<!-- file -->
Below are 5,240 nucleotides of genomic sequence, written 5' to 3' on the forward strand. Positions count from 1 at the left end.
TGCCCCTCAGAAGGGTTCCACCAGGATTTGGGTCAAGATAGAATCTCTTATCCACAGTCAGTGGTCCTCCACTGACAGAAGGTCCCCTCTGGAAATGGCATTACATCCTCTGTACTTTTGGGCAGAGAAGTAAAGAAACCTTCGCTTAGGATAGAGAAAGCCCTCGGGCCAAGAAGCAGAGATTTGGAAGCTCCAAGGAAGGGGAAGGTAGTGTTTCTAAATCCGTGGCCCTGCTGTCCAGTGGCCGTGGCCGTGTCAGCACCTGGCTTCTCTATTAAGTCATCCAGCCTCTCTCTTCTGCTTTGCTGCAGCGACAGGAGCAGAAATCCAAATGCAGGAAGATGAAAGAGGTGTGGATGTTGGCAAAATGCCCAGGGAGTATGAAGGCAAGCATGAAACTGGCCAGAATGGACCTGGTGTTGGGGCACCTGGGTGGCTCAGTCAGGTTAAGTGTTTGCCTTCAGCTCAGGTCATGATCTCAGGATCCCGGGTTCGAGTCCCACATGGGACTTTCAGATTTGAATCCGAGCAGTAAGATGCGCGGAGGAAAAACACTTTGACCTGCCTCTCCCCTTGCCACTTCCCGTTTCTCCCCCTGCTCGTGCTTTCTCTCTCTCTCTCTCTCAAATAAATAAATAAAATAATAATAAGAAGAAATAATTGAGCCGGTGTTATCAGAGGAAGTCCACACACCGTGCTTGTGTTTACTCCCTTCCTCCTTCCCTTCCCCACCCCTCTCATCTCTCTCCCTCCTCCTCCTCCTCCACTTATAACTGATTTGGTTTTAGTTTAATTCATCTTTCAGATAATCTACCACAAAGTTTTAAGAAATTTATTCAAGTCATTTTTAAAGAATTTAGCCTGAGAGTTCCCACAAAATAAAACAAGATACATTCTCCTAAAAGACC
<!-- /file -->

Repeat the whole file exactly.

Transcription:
Below are 5,240 nucleotides of genomic sequence, written 5' to 3' on the forward strand. Positions count from 1 at the left end.
TGCCCCTCAGAAGGGTTCCACCAGGATTTGGGTCAAGATAGAATCTCTTATCCACAGTCAGTGGTCCTCCACTGACAGAAGGTCCCCTCTGGAAATGGCATTACATCCTCTGTACTTTTGGGCAGAGAAGTAAAGAAACCTTCGCTTAGGATAGAGAAAGCCCTCGGGCCAAGAAGCAGAGATTTGGAAGCTCCAAGGAAGGGGAAGGTAGTGTTTCTAAATCCGTGGCCCTGCTGTCCAGTGGCCGTGGCCGTGTCAGCACCTGGCTTCTCTATTAAGTCATCCAGCCTCTCTCTTCTGCTTTGCTGCAGCGACAGGAGCAGAAATCCAAATGCAGGAAGATGAAAGAGGTGTGGATGTTGGCAAAATGCCCAGGGAGTATGAAGGCAAGCATGAAACTGGCCAGAATGGACCTGGTGTTGGGGCACCTGGGTGGCTCAGTCAGGTTAAGTGTTTGCCTTCAGCTCAGGTCATGATCTCAGGATCCCGGGTTCGAGTCCCACATGGGACTTTCAGATTTGAATCCGAGCAGTAAGATGCGCGGAGGAAAAACACTTTGACCTGCCTCTCCCCTTGCCACTTCCCGTTTCTCCCCCTGCTCGTGCTTTCTCTCTCTCTCTCTCTCAAATAAATAAATAAAATAATAATAAGAAGAAATAATTGAGCCGGTGTTATCAGAGGAAGTCCACACACCGTGCTTGTGTTTACTCCCTTCCTCCTTCCCTTCCCCACCCCTCTCATCTCTCTCCCTCCTCCTCCTCCTCCACTTATAACTGATTTGGTTTTAGTTTAATTCATCTTTCAGATAATCTACCACAAAGTTTTAAGAAATTTATTCAAGTCATTTTTAAAGAATTTAGCCTGAGAGTTCCCACAAAATAAAACAAGATACATTCTCCTAAAAGACC